Today, by a 7-2 vote, the Supreme Court upheld the constitutionality of the Bladensburg Peace Cross. Speaking for the majority of the Court, Justice Alito eloquently wrote:
The cross is undoubtedly a Christian symbol, but that fact should not blind us to everything else that the Bladensburg Cross has come to represent. For some, that monument is a symbolic resting place for ancestors who never returned home. For others, it is a place for the community to gather and honor all veterans and their sacrifices for our Nation. For others still, it is a historical landmark. For many of these people, destroying or defacing the Cross that has stood undisturbed for nearly a century would not be neutral and would not further the ideals of respect and tolerance embodied in the First Amendment. For all these reasons, the Cross does not offend the Constitution.
Today’s decision is a victory for the Cross, the country, and the Constitution.
As explained in more detail here and here, the Peace Cross in Prince George’s County, Maryland has stood for nearly one hundred years in commemoration of forty-nine servicemen who perished in World War I. At the base of the Cross, a plaque lists the names of the dead, with the words: “the heroes of Prince George’s County Maryland who lost their lives in the Great War for the liberty of the world.” Four words are inscribed on each face of the monument’s base: “valor, endurance, courage, devotion.”
Over time, other monuments were erected in the area close to the Peace Cross. In 1944, a monument was created to honor local men and women who died in World War II. In 1983, a monument was constructed to honor veterans of the Korean and Vietnam Wars. Other memorials placed in the park, in the vicinity of the World War I monument, include a commemoration of the War of 1812, the victims of Pearl Harbor, and those who lost their lives on 9/11.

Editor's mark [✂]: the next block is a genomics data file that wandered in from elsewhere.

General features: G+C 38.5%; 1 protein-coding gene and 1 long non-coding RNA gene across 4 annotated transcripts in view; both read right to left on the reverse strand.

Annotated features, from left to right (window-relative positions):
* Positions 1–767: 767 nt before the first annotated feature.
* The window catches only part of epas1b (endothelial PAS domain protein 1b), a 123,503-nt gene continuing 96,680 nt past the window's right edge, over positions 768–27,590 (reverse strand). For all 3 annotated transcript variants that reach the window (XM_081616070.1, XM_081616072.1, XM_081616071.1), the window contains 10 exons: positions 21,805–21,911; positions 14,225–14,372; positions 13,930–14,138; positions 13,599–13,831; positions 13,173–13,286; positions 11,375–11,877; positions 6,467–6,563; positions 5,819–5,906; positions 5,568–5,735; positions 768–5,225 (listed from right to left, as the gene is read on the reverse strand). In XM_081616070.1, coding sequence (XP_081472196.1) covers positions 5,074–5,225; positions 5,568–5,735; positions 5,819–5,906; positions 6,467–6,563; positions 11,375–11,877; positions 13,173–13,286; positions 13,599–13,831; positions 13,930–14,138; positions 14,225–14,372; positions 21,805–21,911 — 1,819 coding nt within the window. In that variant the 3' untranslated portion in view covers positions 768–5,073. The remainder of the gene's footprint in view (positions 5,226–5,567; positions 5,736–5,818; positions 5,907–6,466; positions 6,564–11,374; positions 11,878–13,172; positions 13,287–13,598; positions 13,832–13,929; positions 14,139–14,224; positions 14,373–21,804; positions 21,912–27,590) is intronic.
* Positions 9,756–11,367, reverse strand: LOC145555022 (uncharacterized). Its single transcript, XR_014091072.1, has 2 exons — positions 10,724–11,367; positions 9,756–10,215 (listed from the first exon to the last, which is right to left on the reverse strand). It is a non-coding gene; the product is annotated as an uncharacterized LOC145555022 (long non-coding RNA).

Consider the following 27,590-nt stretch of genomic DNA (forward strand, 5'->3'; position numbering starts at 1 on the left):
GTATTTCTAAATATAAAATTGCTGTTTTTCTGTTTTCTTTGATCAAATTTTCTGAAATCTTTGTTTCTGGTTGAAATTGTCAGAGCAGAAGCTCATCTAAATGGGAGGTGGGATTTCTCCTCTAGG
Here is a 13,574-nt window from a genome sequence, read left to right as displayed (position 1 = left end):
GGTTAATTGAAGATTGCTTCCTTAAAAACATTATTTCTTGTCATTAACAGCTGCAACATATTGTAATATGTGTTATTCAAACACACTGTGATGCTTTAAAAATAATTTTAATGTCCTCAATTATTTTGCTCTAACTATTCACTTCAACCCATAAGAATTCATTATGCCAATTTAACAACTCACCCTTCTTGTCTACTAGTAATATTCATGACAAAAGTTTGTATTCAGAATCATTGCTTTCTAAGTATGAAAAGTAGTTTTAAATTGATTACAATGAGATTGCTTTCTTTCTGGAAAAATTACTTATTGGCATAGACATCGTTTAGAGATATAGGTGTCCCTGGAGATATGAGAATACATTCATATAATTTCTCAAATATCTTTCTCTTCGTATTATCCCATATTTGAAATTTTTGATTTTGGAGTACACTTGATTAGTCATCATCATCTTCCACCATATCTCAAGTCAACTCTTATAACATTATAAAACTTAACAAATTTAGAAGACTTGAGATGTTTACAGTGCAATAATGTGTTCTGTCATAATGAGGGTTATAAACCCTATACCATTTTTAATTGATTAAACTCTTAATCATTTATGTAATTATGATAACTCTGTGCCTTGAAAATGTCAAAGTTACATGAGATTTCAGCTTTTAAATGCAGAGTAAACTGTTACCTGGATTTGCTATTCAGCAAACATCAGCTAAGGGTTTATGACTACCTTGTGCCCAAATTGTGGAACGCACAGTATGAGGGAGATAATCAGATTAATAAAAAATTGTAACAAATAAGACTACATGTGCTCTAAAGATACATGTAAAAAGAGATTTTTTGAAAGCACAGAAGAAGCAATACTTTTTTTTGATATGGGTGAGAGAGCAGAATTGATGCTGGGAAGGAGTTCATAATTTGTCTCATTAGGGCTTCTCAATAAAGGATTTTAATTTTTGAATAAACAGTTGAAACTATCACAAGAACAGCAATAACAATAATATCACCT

Claiming to be offended and upset when viewing the Cross, a group of agrieved individuals and the American Humanist Association filed suit nearly ten years ago. They argued that the display of the Peace Cross on government land violates the First Amendment’s Establishment Clause and had to be torn down.
When the Fourth Circuit Court of Appeals ruled in favor of the offended “humanists,” holding that the Cross was an impermissible endorsement of Christianity, the American Legion asked the Supreme Court to intervene. Today, in upholding the Peace Cross, the American Legion has been vindicated.
On behalf of Marine Lt. Gen. Robert Blackman (Ret.) and over 230,000 ACLJ members, we filed an amicus brief in support of the American Legion and the Cross. Our brief argued that the 1971 Supreme Court decision of Lemon v. Kurtzman—relied on by the Fourth Circuit in ordering that the Peace Cross be dismantled—has been harshly criticized for decades and should be abandoned by the Court. (The so-called “Lemon test” requires (1) a secular purpose; (2) that the principal or primary effect be one that neither advances nor inhibits religion; and (3) that the governmental practice not create an excessive entanglement with religion.)
We also argued that the Court should abandon “offended-observer” standing, i.e., the ill-founded theory that one can challenge a religious display (such as a cross, a Ten Commandments monument, a nativity scene, etc.) in federal court for no other reason than one is offended by it. Even though the Supreme Court rejected an offended observer’s case in a 1982 Establishment Clause decision, that decision has been ignored time and again in both the lower courts and the Supreme Court itself.